As anyone who knows me will confirm, I love sports metaphors. After this web search, however, I’m realizing that one of my favorites, “the whole nine yards,” isn’t about football, as I had thought. It does refer to the entirety of something, though, which is consistent with what I want to talk about in this blog. When you apply to Olin, we consider carefully and thoroughly your entire application, the whole nine yards.
This kind of admission philosophy is called holistic (the whole thing!). What that means is we evaluate every component of your application carefully. While we expect that Olin applicants will have selected a rigorous curriculum (including calculus and physics) at their school and have performed well in it, we recognize that not every person has access to the same resources and opportunities. So, we look at your transcript within the context of what’s been available to you at your school. We are test-optional again this application cycle. If you choose to submit SAT or ACT scores, they may give us an additional piece of academic information which may provide some additional insight into your academic preparation. I can’t stress this part enough though: they are optional – meaning not required. It’s entirely up to you to submit or not – and it's not an inherent advantage to submit or a disadvantage not to.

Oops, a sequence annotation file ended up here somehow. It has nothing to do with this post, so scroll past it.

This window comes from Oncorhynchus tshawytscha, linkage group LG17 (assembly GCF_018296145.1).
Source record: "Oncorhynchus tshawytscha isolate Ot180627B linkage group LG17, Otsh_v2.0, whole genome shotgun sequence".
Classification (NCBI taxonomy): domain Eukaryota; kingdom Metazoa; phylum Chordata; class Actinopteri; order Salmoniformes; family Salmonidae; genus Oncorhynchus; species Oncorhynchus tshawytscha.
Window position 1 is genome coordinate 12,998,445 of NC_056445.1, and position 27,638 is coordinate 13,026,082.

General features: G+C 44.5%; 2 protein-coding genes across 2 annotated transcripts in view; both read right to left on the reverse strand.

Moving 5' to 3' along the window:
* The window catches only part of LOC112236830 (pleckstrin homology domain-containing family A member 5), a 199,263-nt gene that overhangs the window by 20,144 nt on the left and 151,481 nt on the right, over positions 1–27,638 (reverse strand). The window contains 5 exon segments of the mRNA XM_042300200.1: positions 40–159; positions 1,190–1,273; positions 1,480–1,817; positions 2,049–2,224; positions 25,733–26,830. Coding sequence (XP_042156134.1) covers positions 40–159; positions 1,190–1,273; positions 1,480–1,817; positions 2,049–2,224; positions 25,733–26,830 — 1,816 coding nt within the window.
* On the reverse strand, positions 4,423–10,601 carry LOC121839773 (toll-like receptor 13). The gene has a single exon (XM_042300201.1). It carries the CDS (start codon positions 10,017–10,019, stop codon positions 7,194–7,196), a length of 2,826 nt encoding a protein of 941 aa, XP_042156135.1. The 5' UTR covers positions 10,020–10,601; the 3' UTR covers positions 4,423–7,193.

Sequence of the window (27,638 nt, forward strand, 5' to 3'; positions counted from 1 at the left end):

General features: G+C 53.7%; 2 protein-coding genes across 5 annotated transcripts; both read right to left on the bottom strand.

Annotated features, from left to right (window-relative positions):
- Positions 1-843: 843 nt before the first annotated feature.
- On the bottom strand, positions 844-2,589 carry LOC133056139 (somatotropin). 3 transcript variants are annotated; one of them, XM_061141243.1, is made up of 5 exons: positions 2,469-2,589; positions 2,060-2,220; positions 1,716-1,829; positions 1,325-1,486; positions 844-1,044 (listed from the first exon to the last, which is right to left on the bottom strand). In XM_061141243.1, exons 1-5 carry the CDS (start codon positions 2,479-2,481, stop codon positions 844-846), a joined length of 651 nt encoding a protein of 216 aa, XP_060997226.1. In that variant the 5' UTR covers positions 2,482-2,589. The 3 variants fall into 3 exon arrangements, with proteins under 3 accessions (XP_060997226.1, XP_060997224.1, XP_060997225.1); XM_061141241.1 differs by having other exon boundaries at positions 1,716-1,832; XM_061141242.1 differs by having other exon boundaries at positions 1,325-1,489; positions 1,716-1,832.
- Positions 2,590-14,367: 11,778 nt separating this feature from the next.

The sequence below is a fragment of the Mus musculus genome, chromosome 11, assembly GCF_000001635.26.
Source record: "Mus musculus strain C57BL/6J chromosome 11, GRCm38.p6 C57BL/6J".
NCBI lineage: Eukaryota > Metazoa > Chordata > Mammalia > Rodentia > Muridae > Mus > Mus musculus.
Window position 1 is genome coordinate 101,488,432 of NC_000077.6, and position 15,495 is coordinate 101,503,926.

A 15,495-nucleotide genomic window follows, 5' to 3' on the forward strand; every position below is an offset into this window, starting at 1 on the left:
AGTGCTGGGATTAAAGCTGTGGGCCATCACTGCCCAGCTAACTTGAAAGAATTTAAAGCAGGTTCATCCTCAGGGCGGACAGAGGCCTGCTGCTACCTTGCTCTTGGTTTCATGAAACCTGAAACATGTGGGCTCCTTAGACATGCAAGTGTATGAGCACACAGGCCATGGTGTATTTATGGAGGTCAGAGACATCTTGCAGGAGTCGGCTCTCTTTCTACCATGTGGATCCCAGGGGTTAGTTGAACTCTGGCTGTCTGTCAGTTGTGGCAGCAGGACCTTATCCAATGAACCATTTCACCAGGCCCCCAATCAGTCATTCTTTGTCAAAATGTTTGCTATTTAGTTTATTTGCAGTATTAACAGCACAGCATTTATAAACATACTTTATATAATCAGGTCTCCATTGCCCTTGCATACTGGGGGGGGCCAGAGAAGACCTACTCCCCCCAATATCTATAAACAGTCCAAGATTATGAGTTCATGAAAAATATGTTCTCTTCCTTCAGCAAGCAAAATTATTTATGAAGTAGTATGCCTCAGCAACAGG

We ask for two teacher recommendations, one from a math or science teacher and another from a teacher who has taught you in a core academic subject. (So not your soccer coach or robotics advisor unless that person has been your teacher as well.) Your school counselor will also write a recommendation, and all three of these pieces of writing will help us to understand what kind of student you are, how you think and what your academic journey through high school has been like. Your recommenders will also probably give us insight into your personal qualities as well: how much you care about and participate in your community, whether you are a reserved, hardworking pillar or a more outgoing, charismatic leader. Or a bit of both.
In addition to the Common App essay question, we also have two Olin-specific supplements, one of which is optional. So again – that means it’s not required. Through your essays, we get to hear your voice in the application and to know you through your own writing. So please use this opportunity to help us understand why you see Olin as a good place for you to pursue your hopes and dreams – and what you would like to bring to the Olin community as a potential new member.
But what are we looking for? That’s the question on everyone’s lips.
We are looking for students who are empathetic and committed to making the world a better place through engineering. We’re looking for students who are prepared for the academic challenges we offer. We’re looking for students who are willing to experiment and willing to fail, who aren’t looking for the “right” answer but who are looking to ask the best questions. We’re looking for students who will be able to embrace our interdisciplinary, impact-centered, project-based curriculum and take ownership of their own learning. We’re looking for students who want to build, create, design, and help people and effect change.
Maybe that’s you.